The third (prevention or promotion) frames the goal so that you get more motivation when you need it most. But you have to choose when you need it, there is a tradeoff.
It will still take a lot of self control to achieve worthwhile tasks but by using mechanisms such as this you can increase you chances.
2.1 Triggers and Mechanical Starting Points
The key to this method of goal setting is to set up simple triggers and a mechanical starting point. A trigger is something to tell you when to start working on your goal, a mechanical task is one that can be done with no thinking, or at least without conscious thought. By thinking of your goal in terms of triggers and starting points you can form a habit much quicker. For example if you goal is to become more flexible you should convert this into one with trigger and a mechanical starting point.
The trigger should specify exactly where and when you start, a good example would be "straight after brushing your teeth every weekday morning" (this is only a good example if you already have the habit of brushing your teeth every morning), a bad example would be "at 8:15am", what happens if you wake up a bit late and are brushing your teeth at that time. A further problem with purely time based triggers is that you wont be able to tell it is exactly 8:15 unless you set an alarm and in a lot of cases it is not practical to have many alarms going off through the day.
A mechanical starting point is something that gets you started without having to think. Setting your alarm for 10mins and swinging your leg back and forward would be a good starting point for the goal of become more flexible. If your goal was to write a book a good starting point would be to get out your notebook and read through the last bit of what you wrote last time. A bad starting point would be to continue writing where you left off last time, that requires conscious thought.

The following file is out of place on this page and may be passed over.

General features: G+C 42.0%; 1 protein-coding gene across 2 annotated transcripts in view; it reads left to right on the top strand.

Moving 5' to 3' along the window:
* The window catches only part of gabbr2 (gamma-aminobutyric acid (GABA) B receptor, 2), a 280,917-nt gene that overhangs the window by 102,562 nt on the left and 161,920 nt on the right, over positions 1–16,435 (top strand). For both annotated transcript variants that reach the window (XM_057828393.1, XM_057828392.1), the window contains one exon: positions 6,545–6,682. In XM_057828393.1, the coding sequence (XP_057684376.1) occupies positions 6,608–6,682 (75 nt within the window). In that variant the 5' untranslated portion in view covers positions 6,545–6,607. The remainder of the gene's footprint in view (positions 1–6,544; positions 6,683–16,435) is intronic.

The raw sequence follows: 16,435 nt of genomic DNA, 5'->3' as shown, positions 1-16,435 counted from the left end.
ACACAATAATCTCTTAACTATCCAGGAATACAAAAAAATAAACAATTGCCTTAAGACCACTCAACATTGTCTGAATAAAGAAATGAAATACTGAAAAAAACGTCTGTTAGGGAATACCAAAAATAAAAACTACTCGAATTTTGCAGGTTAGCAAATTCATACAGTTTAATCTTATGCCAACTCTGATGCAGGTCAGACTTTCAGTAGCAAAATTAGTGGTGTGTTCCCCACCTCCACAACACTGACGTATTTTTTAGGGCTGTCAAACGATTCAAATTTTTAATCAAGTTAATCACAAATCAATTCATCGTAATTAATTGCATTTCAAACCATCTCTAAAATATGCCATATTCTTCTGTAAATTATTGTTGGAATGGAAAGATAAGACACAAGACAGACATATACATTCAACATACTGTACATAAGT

Some goals do not have a time based trigger at all, for example “not snacking” applies all the time. You still want to form a habit that your subconscious can follow without having to deplete your self control. In that cause I would suggest framing the goal in terms of "if ... then ..." e.g. if I feel the urge to snack then I will eat a few nuts and seeds and drink a glass of water. For goals like this you can also factor in the brain taking the easiest option, if you make it a real effort to get to the snacks you will be less likely to do so.
2.2 Mental Contrasting
The next key point is to consider alternating points of view of the goal. You want to be overly pessimistic about how hard it will be (i.e. think it will be difficult) but optimistic about your chance of success. The idea is to get to a point where you think:
"This will be hard to achieve but I know, with a lot of self control and effort I can do it, and it really will be worth it."
The way to do this is to alternate between thinking of reasons why the task will be difficult (or why you could fail) then think of why it is important to you to achieve.
When you are thinking of the difficulties imagine yourself in a realistic situation where you are likely to give up. Think up a bad day where you are hungry, annoyed, lonely, and/or tired (H.A.L.T). After you have put yourself in that mindset imagine what would tip you over the edge into failing your goal in some way. By picturing you mental state it will help you have a more realistic view of you chances for success.